A week or so back I sat down and did an interview with Haydn Shaughnessy from The Conversation Group via Skype. This isn’t an exact transcript of the interview, but my notes jotted down during the interview, which I’ve broken out into 3 topics based on the agenda laid out in an email from Hayden;
a short interview around social technologies and the chances of a more open culture evolving in the telco space and what this means for how suppliers should in future communicate with operators. And of course for a view on how it is affecting the industry generally – for example the developer community around Ribbit and the growing use of open communities
A more open culture;
There is definitely a greater prospect of a more open culture within the telco space as Orange is not alone in adopting social media both internally and externally and trying to both start conversations and join existing conversations related to the industry.
I think telco’s need to become more transparent and more human in how we operate, we have to demonstrate that there are lot’s of great people within Orange working hard to ensure that all our customers get a great service and that they are real people with a passion trying hard to help people succeed. We can improve how we communicate both with our customers but also with our business partners to benefit everyone in the telco ecosystem, and social media offers that platform.
Orange is actively encouraging employees to blog and join the orange blogging team to demonstrate that we’ve got great people doing great things and launching innovative services. We’ve launched our own TV channel, again showcasing the great people within the Orange organisation, but also the good work they are doing improve orange and satisify our customers too.
We’re working on blogging guidelines and have talked about how we move that forward which should help people find their voice. However, we’ve already a Orange bloggers club, were news items are exposed to us, as they are to journalists, prior to official launches via a blog. This demostrates that the PR teams see how bloggers can have a positive impact and help, it also puts the social media tools on a level playing field with traditional media.
I don’t think we’ve reached the point of grasping the benefits of the social media explosion across the entire organisation just yet, but key groups are starting to understand the benefits of an open and transparent conversation. I think we’ve got some way to go still but Orange Business is moving in the right direction, check out people like ConorFromOrange on twitter for example.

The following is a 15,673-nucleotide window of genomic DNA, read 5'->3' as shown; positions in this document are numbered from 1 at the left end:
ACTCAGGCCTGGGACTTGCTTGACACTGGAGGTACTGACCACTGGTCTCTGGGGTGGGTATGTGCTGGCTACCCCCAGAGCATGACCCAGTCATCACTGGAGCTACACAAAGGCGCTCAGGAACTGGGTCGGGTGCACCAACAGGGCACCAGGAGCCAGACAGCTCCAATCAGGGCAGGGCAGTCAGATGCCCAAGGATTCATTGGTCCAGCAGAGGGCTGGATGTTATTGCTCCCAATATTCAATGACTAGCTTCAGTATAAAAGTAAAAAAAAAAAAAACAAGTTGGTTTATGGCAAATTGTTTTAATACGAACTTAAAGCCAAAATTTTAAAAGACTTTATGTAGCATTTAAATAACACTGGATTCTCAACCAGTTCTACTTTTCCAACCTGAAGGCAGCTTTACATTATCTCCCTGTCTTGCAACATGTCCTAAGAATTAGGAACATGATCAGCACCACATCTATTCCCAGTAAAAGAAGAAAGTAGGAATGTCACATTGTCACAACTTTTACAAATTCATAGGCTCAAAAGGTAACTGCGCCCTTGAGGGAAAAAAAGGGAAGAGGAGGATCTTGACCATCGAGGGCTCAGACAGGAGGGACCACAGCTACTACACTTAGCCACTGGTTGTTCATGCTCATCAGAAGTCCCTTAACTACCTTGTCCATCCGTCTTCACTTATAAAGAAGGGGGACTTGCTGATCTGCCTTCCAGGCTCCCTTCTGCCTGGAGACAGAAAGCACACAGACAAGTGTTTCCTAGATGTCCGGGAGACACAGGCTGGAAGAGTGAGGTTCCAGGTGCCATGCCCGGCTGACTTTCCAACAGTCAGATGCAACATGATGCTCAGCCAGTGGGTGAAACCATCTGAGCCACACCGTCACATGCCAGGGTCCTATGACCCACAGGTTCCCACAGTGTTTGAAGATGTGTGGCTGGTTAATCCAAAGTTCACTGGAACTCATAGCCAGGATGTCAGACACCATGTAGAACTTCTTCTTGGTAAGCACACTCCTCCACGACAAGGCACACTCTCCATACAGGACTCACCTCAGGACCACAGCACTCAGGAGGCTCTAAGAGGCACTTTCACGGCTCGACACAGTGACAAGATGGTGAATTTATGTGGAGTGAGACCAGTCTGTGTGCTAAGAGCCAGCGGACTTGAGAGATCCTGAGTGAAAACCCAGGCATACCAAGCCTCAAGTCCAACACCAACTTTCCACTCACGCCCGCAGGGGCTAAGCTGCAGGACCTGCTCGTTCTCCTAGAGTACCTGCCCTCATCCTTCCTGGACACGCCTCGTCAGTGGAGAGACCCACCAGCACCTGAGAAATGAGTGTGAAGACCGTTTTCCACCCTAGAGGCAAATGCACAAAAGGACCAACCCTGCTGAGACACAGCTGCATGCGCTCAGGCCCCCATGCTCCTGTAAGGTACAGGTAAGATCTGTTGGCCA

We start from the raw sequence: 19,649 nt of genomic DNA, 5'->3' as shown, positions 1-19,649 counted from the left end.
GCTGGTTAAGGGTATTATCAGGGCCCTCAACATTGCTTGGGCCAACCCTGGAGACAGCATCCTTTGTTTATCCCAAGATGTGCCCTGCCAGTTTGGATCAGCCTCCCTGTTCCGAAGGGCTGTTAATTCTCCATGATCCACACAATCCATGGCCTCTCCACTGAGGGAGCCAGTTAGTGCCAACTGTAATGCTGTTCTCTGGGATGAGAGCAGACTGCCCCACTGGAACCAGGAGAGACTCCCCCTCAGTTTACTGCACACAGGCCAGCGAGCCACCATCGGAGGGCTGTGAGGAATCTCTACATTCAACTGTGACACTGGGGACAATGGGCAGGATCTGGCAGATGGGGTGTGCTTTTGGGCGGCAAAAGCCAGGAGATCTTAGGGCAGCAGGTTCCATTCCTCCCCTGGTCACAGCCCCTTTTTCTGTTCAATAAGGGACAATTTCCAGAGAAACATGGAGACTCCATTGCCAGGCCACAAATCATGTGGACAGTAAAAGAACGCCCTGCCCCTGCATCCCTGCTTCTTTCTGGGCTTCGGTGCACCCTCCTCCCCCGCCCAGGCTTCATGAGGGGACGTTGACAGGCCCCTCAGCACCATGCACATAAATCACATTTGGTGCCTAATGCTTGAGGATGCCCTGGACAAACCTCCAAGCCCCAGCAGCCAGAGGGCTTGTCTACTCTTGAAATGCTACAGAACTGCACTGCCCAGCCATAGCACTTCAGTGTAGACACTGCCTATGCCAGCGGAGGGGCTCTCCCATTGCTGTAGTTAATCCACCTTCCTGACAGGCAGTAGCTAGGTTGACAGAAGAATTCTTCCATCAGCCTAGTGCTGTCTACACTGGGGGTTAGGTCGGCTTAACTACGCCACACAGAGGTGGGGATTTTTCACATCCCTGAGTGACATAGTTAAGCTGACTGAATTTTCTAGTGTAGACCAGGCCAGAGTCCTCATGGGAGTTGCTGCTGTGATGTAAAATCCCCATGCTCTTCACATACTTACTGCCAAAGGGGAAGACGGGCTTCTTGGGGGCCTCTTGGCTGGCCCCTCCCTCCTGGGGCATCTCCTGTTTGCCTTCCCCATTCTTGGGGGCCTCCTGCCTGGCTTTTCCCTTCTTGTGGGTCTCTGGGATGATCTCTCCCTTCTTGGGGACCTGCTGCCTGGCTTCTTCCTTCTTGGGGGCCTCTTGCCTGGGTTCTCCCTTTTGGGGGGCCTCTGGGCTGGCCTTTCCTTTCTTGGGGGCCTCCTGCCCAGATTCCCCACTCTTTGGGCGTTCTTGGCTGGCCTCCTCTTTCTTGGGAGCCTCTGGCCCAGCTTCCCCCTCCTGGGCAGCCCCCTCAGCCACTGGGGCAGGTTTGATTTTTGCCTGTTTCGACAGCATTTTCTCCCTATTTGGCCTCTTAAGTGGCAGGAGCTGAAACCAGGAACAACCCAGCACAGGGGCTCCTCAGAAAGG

Social media technologies;
In terms of social media technologies in use both internally and externally I think Orange is again heading in the right direction. Internally, we’ve a growing Yammer community that’s developing across the entire Orange-Ftgroup.com domain. We’re also sandboxing a version of the Jaiku micro-blogging platform internally as well, now that Google have made it opensource.
Externally we’re really trying to get involved in the conversation, we’ve a both an official and un-offical Facebook group, we’re also on Linkedin. There’s the Orange Business Live blog (here) and also the TV channel too. We’ve also a got a couple of twitter accounts and a widget on Netvibes to boot.
We’re going to be putting a lot of these social media tools to the test early in June of this year at the Orange Business Live 09 event in London. There’s going to be a team of Orange Business bloggers at the event, hash tagging all the content with #orangelive09. So watch out for pictures and video on Flickr, Ovi, posterous and the blog itself and our tweets too.
Communicating in the future and impact on the industry.
In terms of using social media and the associated platforms for communication in the future, I’m pretty sure the industry and enterprises as a whole will adopt social media and it’s going to have a positive impact on the business in general. I’d love to see some of our suppliers adopt social media tools and engage in a conversation for sure, I think it’d be great if our telecoms suppliers had a twitter account for their Network Operations centre, so it’s a quick way to see if there’s an issue and get regular updates without having to chase (AT&T uses twitter).
In terms of impact, we’re already seeing new software development companies use social media to talk to their customers, fine tune requirements and features and release products that are exactly what the users want. I think we need to see that happen within the more established enterprises, to see them become more transparent and communicate with their user bases. There’s got to be massive benefits, shorter product development times, an improvement in speed to market with the right products that have been built with the support from a community of loyal users.
also posted on the Orange Business Live Blog